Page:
I wish I’d had the courage to live a life true to myself, not the life others expected of me;
I wish I didn’t work so hard;
I wish I’d had the courage to express my feelings;
I wish I had stayed in touch with my friends; and
I wish that I had let myself be happier.
Short as it is, it’s a formidable list of transformations possible. However, here I want to emphasise the spirit of the inquiry we can bring to our unlived life, the ‘being-with.’ What is your ‘being-with’ like, your way of being with the questions you ask inside? Do you drop them in, like small pebbles into the still pool of your precious body? Can you ask gently, curious about what might come – not knowing, actualy, what the ripples will be like, those intimations which may appear there? The Earth is groaning for want of our intimacy with bodily wisdom.
In a Focusing group which was exploring our relationship to death, Zen teacher Jan Hodgman suggested we visit a local graveyard. Joyce came with me.
What a complex experience this was. The first thing that grabbed me, at the front gate, was the signage presents us with the human habit of division. I stopped awhile to get the lay of the place: the map showed all the divisions – these causes for which so many have died throughout history. Over there is the Catholic section, over here the Presbyterians are buried; and there the Church of England; and, there’s a section for the “Independents.” (I found the only Buddhist in this section – a child’s grave with ‘Om Mani Padme Hum engraved on it).
Knowing a little bit about the painful convict role in the beginnings of my town, I took special note of where I would find the convicts’ graves – the men kept practically as slaves in the local stockade. Sometimes, when they died, they weren’t actually buried, because they weren’t looked upon as worthy of laying beside the citizens. They were discared in the bushland. The map had them down the back of the graveyard proper, behind the Jehovah’s Witnesses. When I went there is made me sad, that they are still the neglected, the forgotten, down an unkept track, in the scrub.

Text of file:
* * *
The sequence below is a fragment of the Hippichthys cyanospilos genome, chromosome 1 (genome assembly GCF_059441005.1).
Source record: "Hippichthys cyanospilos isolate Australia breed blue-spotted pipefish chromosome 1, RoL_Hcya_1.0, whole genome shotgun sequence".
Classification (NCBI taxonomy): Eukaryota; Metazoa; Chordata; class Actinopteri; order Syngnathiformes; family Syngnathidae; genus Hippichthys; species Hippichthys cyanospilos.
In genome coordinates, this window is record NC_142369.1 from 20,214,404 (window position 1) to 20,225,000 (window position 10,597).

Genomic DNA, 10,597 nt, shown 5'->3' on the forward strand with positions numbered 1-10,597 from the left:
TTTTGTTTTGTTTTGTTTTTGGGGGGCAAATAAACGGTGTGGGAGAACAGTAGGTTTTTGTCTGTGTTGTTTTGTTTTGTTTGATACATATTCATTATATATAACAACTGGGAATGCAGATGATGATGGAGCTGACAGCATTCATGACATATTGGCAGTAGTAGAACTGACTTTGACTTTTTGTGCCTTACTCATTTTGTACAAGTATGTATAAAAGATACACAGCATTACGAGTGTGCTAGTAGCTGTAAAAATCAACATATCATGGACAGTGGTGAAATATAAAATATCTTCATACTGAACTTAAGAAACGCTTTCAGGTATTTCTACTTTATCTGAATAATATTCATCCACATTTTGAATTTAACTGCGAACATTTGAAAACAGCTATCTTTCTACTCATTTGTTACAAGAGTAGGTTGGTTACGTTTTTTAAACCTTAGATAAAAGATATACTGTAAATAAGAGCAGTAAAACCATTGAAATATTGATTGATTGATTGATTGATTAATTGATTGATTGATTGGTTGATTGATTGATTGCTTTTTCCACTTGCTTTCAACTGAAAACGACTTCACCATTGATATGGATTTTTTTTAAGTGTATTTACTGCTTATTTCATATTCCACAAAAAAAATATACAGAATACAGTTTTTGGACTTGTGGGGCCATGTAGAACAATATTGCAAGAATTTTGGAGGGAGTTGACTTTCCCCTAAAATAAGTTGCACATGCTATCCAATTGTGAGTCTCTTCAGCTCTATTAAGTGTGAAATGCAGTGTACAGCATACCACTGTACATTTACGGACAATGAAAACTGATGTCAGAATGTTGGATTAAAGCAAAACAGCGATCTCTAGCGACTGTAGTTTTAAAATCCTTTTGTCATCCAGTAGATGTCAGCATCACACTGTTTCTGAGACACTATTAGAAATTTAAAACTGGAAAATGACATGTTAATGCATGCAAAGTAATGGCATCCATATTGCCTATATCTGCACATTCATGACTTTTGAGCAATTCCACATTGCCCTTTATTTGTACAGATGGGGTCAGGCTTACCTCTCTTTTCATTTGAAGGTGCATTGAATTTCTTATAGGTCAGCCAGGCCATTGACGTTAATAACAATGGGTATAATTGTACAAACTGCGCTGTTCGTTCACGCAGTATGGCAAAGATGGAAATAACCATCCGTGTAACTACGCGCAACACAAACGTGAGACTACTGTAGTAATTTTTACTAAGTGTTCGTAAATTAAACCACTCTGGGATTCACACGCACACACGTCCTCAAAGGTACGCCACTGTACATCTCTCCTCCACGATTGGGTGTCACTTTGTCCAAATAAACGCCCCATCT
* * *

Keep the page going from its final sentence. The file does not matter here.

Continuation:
Joyce and I separate for a short while, while I go down the bush track. I reflect that all that is dear to us, we part from eventually. That’s one clear message in this place. At the convicts’ graves, I reflect that their mothers’ couldn’t have wanted this end for them.
Back in the main graveyard, the poor were interred alongside the rich. Money might give us a bigger gravestone, I thought, but it doesn’t keep death away. Neither does your religion, or your place in the strata of society, obviously. Some large marble graves, alongside those that were merely piles of earth. This one with a rough, wooden cross askew. The convict scum, and the respected citizens.
I reflected that one’s body interred with others doesn’t make much difference to the certaintly of death. Down in Wentworth Falls, by the railway line, there’s one lone grave, of a young man killed by lightning in the early days of the mountains settlement. What’s the difference? Alone by the railway, or here in the Church of England section with your wife or husband’s bones?
The couples, families, children. Death comes at any age. I contemplated the ages at which people die. And, although a graveyard doesn’t reveal the causes of death, I recalled Atisha’s contemplations on death, and imagined that here in this place we would find numerous causes of death. (Atisha reminds us that the causes of birth are few, but the causes of death are many.)
I contemplated that my own death is certain. My dear wife’s death is certain. And neither of us knows the time. I’m breathing, aware of my soft belly, and this immeasureable life.